PRICE: Worth maxing out for
Jaipur’s Rajmahal Palace has reignited the Indian boutique hotel scene. This is a dazzling masterpiece, both in its historical architectural form and its meticulously restored modern incarnation.
The palace, originally conceived as summer retreat, became the residence of the British Political Office for Rajaputana in 1821. In 1958, it was taken back by Maharaja Man Singh II to become his private residence. Over the years, it has hosted notables from Queen Elizabeth II to the Shah of Iran with a few others such as Jacqueline Kennedy and the late Princess Diana in between.
Today, it’s a glorious palette of colour, the brainchild of renowned interior designer Adil Ahmed. The faded grandeur so often seen in historic indian hotels is nowhere to be found. This is modern, vibrant and fresh. Bespoke wallpapers, with influences drawn from the Pink City, line the hallways, rooms and suites. The butlers, pristine in white, wear long flowing pink turbans whilst floating effortlessly around the palace. Sitting in the common areas, scents of fresh jasmine waft on the breeze, whilst looking out over the lush gardens you’ll almost fail to notice the custom china created especially for Rajmahal Palace.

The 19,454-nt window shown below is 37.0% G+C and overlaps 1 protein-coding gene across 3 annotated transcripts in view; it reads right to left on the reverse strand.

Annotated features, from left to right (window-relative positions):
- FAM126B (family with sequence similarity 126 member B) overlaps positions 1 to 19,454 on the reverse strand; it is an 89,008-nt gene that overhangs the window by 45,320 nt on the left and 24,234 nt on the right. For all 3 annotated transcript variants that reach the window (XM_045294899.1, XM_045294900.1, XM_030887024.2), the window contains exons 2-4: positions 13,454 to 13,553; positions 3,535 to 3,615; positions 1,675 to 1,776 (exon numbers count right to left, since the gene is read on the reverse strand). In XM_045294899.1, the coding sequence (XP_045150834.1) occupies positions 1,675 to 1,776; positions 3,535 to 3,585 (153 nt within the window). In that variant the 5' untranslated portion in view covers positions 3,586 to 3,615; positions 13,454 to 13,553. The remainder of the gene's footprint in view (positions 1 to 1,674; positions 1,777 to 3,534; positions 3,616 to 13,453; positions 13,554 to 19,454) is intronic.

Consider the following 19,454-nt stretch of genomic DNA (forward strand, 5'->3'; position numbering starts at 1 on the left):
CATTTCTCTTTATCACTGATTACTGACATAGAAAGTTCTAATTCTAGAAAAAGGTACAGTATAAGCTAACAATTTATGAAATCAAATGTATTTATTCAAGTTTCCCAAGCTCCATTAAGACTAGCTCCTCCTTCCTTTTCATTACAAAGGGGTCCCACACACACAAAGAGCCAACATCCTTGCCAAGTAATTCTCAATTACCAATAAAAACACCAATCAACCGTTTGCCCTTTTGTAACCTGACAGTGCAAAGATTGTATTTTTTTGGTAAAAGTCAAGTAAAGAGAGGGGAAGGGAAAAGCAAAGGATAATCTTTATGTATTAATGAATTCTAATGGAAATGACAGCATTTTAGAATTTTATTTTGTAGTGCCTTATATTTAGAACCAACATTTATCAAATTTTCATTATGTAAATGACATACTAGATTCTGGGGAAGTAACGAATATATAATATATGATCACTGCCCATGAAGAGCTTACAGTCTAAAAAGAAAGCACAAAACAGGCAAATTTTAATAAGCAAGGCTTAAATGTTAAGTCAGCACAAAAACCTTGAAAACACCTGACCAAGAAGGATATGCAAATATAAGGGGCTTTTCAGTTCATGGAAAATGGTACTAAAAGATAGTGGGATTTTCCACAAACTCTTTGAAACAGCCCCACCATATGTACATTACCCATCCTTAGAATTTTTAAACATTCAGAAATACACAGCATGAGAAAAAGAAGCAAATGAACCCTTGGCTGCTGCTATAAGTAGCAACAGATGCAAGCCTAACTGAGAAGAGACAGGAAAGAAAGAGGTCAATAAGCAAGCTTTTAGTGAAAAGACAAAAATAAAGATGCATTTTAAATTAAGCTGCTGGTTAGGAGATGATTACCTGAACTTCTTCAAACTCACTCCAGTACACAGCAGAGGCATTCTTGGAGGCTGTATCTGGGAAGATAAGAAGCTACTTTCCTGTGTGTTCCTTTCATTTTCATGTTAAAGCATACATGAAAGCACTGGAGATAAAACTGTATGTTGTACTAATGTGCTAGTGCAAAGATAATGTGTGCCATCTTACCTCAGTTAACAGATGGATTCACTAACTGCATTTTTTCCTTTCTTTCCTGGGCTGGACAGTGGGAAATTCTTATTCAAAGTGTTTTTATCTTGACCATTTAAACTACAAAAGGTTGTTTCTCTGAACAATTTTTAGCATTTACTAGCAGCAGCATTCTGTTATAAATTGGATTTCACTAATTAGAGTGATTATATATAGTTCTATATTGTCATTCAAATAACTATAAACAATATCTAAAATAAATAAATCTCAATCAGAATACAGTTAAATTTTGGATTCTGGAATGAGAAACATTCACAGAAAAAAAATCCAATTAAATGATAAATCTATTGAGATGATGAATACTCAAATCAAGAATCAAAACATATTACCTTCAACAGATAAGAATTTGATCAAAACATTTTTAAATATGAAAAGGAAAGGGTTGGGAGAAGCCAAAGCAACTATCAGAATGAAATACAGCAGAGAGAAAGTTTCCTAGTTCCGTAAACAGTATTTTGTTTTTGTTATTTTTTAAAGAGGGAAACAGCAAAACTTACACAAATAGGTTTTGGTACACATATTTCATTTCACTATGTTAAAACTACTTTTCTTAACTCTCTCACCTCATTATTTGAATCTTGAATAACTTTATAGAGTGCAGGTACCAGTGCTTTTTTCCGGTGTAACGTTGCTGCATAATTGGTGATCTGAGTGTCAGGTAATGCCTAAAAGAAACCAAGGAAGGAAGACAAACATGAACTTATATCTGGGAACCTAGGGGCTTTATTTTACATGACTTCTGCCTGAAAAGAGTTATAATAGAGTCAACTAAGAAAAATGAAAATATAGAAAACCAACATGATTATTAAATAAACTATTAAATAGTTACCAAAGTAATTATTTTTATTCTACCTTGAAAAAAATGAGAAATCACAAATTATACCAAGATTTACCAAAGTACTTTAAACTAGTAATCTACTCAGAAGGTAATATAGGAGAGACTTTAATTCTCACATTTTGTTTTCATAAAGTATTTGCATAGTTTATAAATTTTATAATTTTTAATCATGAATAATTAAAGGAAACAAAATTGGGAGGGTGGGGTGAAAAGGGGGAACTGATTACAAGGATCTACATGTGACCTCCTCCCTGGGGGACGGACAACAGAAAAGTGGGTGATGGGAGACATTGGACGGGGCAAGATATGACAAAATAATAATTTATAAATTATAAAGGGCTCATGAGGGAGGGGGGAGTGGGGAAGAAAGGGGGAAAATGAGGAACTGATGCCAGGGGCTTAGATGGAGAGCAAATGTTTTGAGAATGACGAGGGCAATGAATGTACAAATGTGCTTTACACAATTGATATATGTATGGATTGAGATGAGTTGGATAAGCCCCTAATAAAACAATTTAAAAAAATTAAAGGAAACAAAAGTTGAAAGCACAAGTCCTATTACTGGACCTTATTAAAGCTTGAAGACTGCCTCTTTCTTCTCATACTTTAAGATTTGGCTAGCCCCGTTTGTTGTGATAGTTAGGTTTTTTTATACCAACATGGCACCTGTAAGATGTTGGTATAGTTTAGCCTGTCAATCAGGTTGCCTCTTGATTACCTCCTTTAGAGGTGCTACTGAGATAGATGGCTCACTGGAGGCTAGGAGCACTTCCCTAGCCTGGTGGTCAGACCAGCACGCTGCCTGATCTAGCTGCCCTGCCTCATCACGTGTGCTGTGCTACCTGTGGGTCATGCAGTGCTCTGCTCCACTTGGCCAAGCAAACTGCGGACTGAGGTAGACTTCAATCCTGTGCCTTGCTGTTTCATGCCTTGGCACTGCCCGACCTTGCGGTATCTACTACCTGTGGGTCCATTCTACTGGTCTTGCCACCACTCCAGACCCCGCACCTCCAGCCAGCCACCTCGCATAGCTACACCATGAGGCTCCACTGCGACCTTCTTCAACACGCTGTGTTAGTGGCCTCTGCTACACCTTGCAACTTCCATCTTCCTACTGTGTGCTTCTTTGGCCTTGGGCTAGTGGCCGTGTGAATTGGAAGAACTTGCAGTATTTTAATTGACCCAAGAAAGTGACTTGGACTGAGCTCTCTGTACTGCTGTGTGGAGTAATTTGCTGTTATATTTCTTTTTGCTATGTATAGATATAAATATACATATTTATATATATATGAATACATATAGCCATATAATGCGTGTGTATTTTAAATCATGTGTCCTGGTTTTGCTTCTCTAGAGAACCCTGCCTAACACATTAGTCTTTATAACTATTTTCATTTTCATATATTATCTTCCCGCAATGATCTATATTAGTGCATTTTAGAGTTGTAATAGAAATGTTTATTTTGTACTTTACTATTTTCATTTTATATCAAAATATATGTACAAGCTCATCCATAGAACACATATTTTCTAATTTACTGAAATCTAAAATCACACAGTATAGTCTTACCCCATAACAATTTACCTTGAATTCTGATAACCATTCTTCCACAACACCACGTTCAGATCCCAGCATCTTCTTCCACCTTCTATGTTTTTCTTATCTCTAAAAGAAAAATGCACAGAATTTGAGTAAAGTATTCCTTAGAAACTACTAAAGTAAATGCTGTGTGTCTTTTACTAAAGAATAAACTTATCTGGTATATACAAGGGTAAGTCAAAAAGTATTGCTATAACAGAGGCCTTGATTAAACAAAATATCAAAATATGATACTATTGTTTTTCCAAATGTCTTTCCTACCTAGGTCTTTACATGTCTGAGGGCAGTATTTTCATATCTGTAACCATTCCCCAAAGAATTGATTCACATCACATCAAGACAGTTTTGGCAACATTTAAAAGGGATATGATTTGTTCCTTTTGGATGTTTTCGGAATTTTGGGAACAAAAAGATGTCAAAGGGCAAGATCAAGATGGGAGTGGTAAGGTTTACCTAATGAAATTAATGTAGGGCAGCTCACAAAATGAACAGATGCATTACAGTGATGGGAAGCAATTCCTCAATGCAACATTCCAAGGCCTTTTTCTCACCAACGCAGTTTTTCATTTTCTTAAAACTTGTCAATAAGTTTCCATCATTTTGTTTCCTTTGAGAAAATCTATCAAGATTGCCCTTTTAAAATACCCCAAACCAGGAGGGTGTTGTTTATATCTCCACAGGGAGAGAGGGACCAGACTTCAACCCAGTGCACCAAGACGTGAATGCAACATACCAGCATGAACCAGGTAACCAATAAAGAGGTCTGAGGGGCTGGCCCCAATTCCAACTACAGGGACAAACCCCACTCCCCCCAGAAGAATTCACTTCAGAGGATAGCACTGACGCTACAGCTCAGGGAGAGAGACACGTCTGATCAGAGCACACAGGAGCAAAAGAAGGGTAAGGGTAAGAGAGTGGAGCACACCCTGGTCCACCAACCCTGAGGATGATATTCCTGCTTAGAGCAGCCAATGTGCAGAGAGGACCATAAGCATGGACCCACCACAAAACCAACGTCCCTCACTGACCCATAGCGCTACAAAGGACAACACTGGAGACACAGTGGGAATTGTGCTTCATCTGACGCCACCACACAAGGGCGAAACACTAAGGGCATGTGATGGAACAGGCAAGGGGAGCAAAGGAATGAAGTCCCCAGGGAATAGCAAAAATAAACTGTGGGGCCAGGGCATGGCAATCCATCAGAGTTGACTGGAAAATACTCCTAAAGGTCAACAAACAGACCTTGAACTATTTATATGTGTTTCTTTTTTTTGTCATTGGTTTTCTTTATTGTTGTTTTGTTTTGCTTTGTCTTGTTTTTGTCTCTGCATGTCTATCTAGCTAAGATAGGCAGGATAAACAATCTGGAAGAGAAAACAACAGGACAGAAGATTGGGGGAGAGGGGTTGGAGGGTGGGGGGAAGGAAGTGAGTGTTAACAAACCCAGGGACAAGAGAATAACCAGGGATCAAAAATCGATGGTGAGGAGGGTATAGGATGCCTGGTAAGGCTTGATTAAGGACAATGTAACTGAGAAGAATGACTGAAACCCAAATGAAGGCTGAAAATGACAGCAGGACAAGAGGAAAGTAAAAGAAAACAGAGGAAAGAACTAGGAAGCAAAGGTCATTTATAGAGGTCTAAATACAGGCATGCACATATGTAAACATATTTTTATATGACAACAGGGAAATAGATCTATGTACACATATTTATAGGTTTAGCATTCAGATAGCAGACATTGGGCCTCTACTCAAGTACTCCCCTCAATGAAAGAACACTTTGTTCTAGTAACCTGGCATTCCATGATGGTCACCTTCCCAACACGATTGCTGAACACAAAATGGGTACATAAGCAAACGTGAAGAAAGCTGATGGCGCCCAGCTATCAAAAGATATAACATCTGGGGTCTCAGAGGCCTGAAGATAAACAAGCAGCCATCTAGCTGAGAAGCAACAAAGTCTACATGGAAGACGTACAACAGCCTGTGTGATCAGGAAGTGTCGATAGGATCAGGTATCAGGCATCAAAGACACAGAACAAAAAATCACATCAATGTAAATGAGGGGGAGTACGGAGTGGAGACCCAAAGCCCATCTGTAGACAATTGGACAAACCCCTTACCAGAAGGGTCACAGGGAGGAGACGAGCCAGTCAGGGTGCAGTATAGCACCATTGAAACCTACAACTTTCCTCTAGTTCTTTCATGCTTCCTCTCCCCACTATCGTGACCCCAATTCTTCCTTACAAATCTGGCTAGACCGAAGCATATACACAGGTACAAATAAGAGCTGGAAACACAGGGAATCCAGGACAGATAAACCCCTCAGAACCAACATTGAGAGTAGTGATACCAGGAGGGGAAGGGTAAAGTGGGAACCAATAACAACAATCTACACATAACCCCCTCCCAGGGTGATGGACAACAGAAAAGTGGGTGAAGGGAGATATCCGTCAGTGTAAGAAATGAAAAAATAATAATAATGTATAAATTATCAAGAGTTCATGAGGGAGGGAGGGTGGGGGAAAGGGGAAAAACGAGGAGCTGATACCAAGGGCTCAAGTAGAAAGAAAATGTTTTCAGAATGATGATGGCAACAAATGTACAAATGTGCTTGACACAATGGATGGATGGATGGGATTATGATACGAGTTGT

The 14 rooms and suites are all unique. They are united by creative flair and a sense of warmth carried through individually designed fabrics and the strategic placement of family portraits of the Maharaja’s family. There is an overwhelming sense of being an honorary guest of the Maharaja himself (although the present Maharaja is still in his teens). The soft monogrammed linen and the glittering bathrooms go hand in hand to reinforce the sense of perfection.
Outside, the Art Deco swimming pool, small spa and seven acres of gardens await to be discovered. Indeed, the late Maharani’s 1960s Ford Thunderbird is parked in front of the entrance.
And when it coming to dining, you’ll be in great company. The food is amongst the very best in Jaipur and there are even a few traditional Rajasthani dishes that they claim to have brought back from the verge of extension. And what talk of dining at Rajmahal Palace could be complete without a mention of the 51 Shades Of Pink dining room? It’s beautiful in the mornings for breakfast as the sun filters through the windows and bounces off the the many mirrors.
Most of the suites have hosted VIPs. Anyone from the Maharaja to the Prince of Wales to the British Resident Political officer. We have a particular soft spot for the Yuvraj suite, once the private quarters of two successive Maharajas.
On your doorstep
The Rajmahal Palace is on the edge of Jaipur. It's a short car ride into the centre of town but don’t worry, your Yonder driver will be on permanent standby.